5 Tips To Avoid Altitude Sickness Smoky Mountains

If you plan to visit the breathtakingly beautiful park called the Smoky Mountains, altitude sickness could ruin your trip fast.

Based on our years of experience with altitude sickness out of Colorado, we'll share our best tips to avoid altitude sickness in the Smoky Mountains.

Here are five tips that can help you avoid altitude sickness Smoky Mountains:

1. Stay Hydrated

Staying hydrated is important when you are at high altitude, as the elevations in the Smoky Mountains can lead to increase respiration and fluid loss.

Dehydration can make altitude sickness worse, and lead to similar symptoms such as headache and fatigue.

Drink plenty of water to stay hydrated, which also improves your body's ability to oxygenate.⁴ To stay hydrated, experts recommend to drink at least 64 ounces (2 liters) of water per day, and more if engaging in physical activity or if the weather is hot.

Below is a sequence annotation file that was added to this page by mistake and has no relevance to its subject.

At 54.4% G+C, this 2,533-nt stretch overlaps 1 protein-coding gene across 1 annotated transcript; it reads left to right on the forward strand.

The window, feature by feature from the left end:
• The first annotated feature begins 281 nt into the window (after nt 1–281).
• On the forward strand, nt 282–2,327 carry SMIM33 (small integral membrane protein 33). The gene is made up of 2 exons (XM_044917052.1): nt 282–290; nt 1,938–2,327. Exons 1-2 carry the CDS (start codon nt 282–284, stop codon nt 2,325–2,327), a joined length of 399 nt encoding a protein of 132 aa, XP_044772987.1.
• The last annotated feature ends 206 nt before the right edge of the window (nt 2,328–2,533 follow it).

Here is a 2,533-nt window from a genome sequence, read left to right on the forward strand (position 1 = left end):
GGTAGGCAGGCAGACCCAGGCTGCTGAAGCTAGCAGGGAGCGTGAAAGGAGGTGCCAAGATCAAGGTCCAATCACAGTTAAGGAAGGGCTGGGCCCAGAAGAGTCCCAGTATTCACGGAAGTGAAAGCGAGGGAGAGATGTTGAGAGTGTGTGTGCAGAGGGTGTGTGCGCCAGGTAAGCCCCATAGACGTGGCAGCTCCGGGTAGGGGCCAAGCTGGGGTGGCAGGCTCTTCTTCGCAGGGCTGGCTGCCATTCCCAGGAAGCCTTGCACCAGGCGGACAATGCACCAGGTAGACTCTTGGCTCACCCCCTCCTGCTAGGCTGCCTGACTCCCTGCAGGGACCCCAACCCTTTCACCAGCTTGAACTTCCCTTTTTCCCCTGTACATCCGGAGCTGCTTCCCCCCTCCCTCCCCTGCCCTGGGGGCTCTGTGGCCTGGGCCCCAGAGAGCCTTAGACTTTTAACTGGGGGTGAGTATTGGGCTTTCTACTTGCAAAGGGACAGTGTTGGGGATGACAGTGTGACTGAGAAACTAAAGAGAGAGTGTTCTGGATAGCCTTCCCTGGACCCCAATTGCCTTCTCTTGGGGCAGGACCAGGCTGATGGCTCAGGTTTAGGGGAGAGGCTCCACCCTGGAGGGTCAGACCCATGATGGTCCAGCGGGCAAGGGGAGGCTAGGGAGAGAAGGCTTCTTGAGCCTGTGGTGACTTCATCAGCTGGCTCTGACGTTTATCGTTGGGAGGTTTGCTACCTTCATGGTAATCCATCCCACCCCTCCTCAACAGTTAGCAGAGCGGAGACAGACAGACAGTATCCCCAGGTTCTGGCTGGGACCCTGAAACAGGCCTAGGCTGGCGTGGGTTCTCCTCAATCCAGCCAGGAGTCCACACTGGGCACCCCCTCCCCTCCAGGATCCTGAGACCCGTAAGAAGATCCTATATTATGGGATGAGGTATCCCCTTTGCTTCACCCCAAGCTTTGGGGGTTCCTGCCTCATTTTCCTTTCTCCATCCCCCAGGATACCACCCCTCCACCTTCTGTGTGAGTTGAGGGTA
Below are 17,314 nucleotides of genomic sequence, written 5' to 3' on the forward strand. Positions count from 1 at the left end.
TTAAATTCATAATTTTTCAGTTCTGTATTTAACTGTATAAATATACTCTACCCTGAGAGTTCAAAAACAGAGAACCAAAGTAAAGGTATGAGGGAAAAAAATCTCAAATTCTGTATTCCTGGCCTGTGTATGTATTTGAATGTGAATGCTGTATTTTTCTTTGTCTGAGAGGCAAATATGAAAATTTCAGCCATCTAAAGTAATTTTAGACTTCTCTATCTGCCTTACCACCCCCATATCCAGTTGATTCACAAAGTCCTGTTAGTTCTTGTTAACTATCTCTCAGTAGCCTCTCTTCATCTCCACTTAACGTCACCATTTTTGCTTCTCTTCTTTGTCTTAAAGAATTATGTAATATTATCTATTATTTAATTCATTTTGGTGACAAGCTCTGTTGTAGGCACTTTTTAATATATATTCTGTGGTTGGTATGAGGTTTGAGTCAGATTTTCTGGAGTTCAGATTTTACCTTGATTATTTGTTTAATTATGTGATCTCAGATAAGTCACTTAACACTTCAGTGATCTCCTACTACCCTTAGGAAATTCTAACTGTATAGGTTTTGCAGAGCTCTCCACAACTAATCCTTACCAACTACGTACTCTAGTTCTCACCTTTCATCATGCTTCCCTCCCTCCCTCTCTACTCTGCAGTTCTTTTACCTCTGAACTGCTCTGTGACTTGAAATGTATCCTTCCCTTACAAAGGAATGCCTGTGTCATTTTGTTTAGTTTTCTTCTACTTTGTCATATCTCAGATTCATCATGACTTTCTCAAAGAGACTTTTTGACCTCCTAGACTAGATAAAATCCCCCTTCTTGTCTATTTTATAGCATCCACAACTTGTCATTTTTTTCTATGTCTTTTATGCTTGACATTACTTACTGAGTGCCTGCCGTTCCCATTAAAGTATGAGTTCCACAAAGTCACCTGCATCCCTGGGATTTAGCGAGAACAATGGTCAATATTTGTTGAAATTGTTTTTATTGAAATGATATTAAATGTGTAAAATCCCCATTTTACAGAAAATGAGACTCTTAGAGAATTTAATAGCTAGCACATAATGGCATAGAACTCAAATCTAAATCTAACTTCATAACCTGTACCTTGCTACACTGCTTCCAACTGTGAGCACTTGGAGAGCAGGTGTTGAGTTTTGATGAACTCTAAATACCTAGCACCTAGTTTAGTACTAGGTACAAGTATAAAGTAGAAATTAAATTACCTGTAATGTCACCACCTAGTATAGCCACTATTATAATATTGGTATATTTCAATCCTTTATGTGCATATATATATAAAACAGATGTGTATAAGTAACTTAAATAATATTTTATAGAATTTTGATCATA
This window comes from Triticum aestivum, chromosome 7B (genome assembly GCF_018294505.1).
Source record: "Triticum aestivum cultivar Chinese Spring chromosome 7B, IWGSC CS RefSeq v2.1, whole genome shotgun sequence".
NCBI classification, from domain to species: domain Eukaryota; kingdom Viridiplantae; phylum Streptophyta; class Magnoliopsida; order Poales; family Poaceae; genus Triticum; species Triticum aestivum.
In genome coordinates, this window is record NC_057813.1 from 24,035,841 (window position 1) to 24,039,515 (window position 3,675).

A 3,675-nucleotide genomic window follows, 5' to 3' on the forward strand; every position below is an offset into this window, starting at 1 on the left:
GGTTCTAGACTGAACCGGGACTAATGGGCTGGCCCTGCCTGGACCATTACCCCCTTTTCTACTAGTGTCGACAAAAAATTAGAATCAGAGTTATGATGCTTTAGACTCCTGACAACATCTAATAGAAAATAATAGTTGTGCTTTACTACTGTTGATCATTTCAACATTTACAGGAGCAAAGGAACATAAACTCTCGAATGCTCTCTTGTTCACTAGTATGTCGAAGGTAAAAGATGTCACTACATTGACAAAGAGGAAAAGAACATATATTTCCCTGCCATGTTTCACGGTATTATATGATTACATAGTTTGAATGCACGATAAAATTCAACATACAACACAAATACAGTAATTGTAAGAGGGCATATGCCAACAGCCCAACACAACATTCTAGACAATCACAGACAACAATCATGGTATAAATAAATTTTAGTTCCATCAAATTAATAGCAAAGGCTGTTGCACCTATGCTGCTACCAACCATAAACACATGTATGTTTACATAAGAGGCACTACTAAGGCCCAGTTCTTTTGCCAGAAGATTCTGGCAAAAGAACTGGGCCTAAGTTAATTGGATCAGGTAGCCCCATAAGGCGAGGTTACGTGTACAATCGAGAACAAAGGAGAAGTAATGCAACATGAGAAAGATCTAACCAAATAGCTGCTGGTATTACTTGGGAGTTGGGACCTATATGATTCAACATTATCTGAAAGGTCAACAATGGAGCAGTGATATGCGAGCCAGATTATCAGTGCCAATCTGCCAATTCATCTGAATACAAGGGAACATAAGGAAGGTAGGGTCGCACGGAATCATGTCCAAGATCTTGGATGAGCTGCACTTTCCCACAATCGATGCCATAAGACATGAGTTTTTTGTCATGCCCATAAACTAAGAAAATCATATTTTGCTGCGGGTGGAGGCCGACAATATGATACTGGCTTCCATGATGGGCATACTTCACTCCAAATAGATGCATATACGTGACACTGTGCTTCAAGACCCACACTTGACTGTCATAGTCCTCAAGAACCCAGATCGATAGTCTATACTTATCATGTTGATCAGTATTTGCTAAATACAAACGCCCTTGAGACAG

TIP: To maximize hydration, add sea salt to your food/drink and take Zaca chewables to help increase water absorption.

2. Avoid Strenuous Activity

Avoiding strenuous activity while you are acclimatizing to high altitudes in the Smoky Mountains can help your body adjust more easily.

When you are at high altitude, the air is thinner and contains less oxygen, which can make it harder to breathe. Engaging in physical activity such as hiking can increase the demand for oxygen, which can make it even harder to breathe and may worsen the symptoms of altitude sickness.

If you do decide to engage in physical activity while at high altitude, it's important to start slowly and listen to your body. Take breaks as needed and stop if you start to feel unwell. It's also a good idea to avoid overexertion.